We’re losing the bridge of ambivalent Americans between strident secularists and strong Christians.
The United States’ mushy Christian middle is disappearing faster than fried chicken at a church fellowship as Americans coalesce around the two poles, according to the latest data from Pew Research Center. The nones are becoming more secular, and those who still maintain a vibrant Christian identity are holding fast to the values of the faith.
The secularization of the nones
Between 2007 and 2014, the number of religiously unaffiliated adults in the USA has increased from 16% to 23%. At the same time, these individuals have become increasingly secular. In 2007, 70% of the nones believed in God — a number that dropped to 61% in 2014. Fewer nones attend church once a month, pray regularly, or find religion to be very important.
Previously, religiously unaffiliated adults have had at least some interest in religion. Now the nones appreciate religion less, causing a wider chasm between the decreasing Protestant population in the USA and the ever-growing unaffiliated population.
In the past, those of nominal faith were a bridge between the Christian community and the irreligious community. As the cultural cost of being a Christian increases, people who were once Christians in name only likely have started to identify as nones, disintegrating the “ideological bridge” between unbelievers and believers.
The steadfastness of the faithful
Perhaps just as fascinating as the secularization of the nones is the steadfastness of faithful Christians, who hold a variety of views that are becoming increasingly unpopular in American culture.
While fewer Americans pray daily or attend church services weekly or more, those who are religiously affiliated are actually showing more devotion to their faith. The percentage of Christians who say they pray daily has climbed from 66% to 68%. Since 2007, more Christians say they are reading their Bible weekly, participating in a small group, and sharing their faith.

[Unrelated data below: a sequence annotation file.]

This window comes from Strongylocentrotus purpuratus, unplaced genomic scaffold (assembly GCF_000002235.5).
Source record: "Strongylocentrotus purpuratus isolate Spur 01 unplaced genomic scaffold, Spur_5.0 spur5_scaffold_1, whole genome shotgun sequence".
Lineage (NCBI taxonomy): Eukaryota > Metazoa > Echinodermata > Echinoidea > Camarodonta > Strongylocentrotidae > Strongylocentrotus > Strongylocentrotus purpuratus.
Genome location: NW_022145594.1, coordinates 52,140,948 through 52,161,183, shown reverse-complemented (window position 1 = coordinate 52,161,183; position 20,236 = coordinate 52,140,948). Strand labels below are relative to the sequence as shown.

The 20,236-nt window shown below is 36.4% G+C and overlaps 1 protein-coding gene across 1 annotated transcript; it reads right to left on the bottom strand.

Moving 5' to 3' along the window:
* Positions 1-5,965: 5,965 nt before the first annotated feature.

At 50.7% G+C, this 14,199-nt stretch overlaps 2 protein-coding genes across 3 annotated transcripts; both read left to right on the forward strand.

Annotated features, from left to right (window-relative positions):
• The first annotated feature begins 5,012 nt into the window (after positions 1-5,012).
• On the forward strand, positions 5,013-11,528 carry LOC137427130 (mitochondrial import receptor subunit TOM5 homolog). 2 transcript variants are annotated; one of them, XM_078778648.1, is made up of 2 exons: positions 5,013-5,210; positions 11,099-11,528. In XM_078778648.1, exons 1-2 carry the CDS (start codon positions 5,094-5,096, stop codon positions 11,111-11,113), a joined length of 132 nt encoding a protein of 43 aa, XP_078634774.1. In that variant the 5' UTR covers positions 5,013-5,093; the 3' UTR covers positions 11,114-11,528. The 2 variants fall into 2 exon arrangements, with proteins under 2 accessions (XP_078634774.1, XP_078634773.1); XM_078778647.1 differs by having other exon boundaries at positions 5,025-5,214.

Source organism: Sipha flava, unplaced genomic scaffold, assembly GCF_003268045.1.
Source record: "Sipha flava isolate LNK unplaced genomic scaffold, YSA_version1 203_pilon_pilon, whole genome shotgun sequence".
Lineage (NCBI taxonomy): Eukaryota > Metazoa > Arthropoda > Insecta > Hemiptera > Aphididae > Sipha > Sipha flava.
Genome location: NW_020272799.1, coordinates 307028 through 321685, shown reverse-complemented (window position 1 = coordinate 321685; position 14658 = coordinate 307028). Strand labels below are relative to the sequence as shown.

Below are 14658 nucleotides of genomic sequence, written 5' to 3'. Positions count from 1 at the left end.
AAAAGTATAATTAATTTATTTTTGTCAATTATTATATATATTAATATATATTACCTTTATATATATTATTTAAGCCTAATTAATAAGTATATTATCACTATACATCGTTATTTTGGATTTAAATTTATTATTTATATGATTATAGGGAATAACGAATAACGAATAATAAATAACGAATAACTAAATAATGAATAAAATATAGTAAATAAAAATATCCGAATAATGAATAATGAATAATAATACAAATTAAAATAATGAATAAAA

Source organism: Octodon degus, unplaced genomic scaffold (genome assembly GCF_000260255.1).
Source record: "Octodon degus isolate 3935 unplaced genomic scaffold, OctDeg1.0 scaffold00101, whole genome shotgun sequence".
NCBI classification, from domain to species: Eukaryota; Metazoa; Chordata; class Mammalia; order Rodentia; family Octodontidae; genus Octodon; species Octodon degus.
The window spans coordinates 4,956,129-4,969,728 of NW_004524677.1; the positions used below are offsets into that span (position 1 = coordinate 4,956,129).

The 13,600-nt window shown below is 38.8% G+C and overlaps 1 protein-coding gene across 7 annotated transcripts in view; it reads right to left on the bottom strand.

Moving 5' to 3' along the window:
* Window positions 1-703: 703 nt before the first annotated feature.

Among all Americans, weekly or more church attendance dropped from 40% in 2007 to 36% in 2014. By contrast, Christians who claim at least weekly attendance remained relatively flat, with a one-point drop from 48% to 47%. The picture looks remarkablly similar — and stable — throughout Christianity and other faiths.
Instead of decreasing their devotion in a time of increased secularism, the deeply religious are more committed than ever. While there was a drop in the percentage of religiously affiliated who say religion is “somewhat” important in their life (27% to 25%), those who say religion is “very important” jumped two points from 64% to 66%. Among Christians specifically, it climbed from 66% to 68%.
Living peaceably amidst differences
As the culture becomes more secular and the devout remain steady, how will we see each other?
Unfortunately, many intolerant secularists and defiant believers see perpetual conflict as the only way forward. As this polarization of the American religious environment becomes more evident and entrenched, both sides should reject the dichotomy presented by those who make names for themselves by constantly pushing a combative agenda.
As much as some might wish that faith were dying away, it’s not. It will continue to be the primary influence in many Americans’ lives and one of the guiding influences for our society. The growth of secularism in this country should not include forcing religious individuals to exercise their faith exclusively in places of worship.
The real and obvious solution would be to rediscover true tolerance, where ideas — religious and secular — are welcomed for debate and discussion in the public square. With this in mind, we can learn to respect those who differ from us while affirming a free society for the religious and the non-religious.
Tolerance won’t stop the coming polarization, but it might help us to live in the same nation.